The Snore Police Are Coming For You!

During my college coursework (I majored in justice in college — American University, for those of you keeping score), I learned that the fundamental purpose in operating a criminal justice system are to deter criminalistic behavior.  If the behavior cannot be deterred, then punishment becomes necessary, at which point one must consider punishment in light of the competing purposes of rehabilitation, incapacitation, deterrence, and retribution.  Depending on your philosophical and sociological worldview, all aspects of our justice system can be related in some way to accomplishing one of those goals. 

From the criminal justice perspective, then, a recent move by the Crowne Plaza hotel chain to cut down on the disturbance caused by guests' snoring is particularly interesting.  The company has announced that, in several hotels in the United Kingdom, the floors are patrolled by "Snore Monitors" who will go door-to-door to ensure that the guests are not snoring loudly and disturbing other hotel patrons.  If a Snore Monitor encounters a noisy guest, they (presumably) pound on the door to wake the customer and ask them to somehow be conscious of the noise that he or she is making.  If the snoring continues, the guest is asked to relocate to a different room.  The chain apparently is also testing "snore absorption rooms" that have added soundproofing on the walls, headboards, and pillows to prevent noise from traveling to a neighboring room.

Crowne Plaza has created its own microcosm of justice, where the offenders are not criminals per se, but chronic snorers.  All of the sociological purposes for a justice system are there: deterrence (if you know the Snore Monitor is out there, you will take steps to curb your snoring); incapacitation (relocate the snorer to a segregated room away from other guests); rehabilitation (the "snore absorption room" is designed to help alleviate the causes of snoring); and retribution (the snoring customer is wakened and required to move to another room in the middle of the night).  One could almost imagine criminologists from the National Institute of Justice conducting statistical studies of the deterrent effect of snore patrols on snoring and determining the incidence of recidivism in snore offenders.  But we're not talking about a government here, we're talking about a for-profit business.  Which brings me to my point.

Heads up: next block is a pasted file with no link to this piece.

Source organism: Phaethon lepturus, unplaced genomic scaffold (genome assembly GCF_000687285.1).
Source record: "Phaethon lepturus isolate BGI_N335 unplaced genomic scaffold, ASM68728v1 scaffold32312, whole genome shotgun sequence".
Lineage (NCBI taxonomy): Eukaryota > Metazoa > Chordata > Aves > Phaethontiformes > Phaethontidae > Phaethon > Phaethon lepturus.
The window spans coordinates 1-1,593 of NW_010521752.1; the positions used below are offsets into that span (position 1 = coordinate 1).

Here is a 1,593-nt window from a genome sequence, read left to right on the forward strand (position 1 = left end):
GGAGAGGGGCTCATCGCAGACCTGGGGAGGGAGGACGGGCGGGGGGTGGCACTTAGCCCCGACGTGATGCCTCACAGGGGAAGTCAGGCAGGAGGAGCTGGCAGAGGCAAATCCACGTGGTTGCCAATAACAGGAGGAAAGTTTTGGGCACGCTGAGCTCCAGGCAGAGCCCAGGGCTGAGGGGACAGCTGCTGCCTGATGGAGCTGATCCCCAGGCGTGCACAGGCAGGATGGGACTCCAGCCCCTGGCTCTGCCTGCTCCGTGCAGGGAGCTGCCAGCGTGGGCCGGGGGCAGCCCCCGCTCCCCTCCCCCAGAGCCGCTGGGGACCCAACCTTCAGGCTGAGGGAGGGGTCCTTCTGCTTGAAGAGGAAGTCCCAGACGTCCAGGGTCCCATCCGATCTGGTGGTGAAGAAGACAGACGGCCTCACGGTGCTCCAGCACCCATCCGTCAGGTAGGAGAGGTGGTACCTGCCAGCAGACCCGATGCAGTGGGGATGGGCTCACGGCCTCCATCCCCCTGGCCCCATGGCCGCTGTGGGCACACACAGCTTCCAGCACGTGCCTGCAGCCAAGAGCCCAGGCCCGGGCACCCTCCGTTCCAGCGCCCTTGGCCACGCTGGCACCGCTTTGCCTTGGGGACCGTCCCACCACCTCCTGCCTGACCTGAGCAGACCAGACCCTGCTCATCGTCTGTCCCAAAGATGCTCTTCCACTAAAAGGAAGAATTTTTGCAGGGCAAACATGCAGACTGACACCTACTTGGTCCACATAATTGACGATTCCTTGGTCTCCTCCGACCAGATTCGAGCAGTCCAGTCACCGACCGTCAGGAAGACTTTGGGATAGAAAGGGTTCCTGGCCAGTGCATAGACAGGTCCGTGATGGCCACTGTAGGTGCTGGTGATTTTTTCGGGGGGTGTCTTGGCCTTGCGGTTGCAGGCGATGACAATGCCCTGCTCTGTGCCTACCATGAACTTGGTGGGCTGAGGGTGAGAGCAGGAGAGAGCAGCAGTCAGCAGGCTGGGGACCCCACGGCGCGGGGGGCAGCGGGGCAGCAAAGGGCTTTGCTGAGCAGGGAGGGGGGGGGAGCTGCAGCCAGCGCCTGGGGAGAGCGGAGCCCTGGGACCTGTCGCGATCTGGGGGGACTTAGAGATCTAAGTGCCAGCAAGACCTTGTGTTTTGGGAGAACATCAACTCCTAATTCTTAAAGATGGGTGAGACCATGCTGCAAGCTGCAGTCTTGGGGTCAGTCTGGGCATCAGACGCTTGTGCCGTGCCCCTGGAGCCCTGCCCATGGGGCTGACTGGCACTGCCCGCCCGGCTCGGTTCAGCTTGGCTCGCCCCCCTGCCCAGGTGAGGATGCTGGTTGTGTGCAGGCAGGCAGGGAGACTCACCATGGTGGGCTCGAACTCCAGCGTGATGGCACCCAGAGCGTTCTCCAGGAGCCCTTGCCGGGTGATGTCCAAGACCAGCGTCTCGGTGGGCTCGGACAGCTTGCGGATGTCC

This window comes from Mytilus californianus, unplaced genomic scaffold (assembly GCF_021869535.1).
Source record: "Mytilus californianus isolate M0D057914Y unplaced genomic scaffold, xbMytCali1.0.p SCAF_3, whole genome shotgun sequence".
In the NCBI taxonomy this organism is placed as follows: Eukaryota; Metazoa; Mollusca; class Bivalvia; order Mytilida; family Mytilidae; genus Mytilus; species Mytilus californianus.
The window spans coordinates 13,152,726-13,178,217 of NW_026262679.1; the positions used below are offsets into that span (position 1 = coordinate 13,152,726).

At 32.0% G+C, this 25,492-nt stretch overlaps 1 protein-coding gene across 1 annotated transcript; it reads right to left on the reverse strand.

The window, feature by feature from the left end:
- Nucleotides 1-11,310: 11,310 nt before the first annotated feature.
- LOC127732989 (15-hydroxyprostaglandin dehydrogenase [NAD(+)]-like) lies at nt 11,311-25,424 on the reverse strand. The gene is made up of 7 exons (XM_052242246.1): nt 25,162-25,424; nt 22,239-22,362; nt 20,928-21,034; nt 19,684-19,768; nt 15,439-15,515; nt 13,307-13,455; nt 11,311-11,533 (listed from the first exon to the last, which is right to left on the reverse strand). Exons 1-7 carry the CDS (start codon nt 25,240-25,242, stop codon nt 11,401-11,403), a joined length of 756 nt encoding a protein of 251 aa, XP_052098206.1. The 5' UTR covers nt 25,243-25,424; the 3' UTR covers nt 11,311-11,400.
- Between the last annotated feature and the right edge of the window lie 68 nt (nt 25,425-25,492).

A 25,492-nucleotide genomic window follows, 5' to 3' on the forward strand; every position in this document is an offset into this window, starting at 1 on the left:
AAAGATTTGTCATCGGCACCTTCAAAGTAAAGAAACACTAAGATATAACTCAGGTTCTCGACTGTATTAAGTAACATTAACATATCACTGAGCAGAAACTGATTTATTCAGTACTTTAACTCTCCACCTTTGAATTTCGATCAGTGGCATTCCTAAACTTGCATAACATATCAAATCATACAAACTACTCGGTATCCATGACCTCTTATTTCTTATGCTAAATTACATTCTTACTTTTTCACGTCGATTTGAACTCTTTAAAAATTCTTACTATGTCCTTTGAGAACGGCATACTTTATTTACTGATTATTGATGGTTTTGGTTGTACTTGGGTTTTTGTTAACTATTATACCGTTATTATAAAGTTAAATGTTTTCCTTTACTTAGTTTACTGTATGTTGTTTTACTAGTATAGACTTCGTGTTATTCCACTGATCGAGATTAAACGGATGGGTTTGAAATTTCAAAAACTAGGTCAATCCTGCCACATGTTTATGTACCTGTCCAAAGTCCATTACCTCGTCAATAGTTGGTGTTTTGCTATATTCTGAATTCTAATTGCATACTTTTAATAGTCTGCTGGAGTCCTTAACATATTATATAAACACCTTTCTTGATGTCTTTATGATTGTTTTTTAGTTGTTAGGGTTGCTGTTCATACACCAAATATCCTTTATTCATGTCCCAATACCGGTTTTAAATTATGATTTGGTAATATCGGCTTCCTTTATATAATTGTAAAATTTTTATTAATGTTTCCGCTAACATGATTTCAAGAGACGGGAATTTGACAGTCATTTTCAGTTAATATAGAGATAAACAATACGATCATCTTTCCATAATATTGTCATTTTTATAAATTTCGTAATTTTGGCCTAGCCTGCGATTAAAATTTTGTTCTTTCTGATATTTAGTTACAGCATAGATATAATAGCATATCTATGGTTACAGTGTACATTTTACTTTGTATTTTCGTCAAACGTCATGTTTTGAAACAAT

I can certainly understand the reasoning behind the "snore patrol," but it seems a little Gestapo-ish to me.  Who wants to be roused in the middle of the night by snore police banging on your door?  And it also seems like overkill — an extreme solution to a problem that can and should be addressed through, um, maybe constructing your hotel in a way to ensure that noise doesn't travel from room to room?  How about noise-absorbing walls and insulation?  Or is that too obvious? 

But then again, maybe it's a cultural thing.  After all, this is the same country where a different hotel chain decided that, to combat the problem of the sheets being cold when guests get in bed, they would have people get in your bed and warm it up for you in advance, instead of going the more obvious route of using electric blankets.

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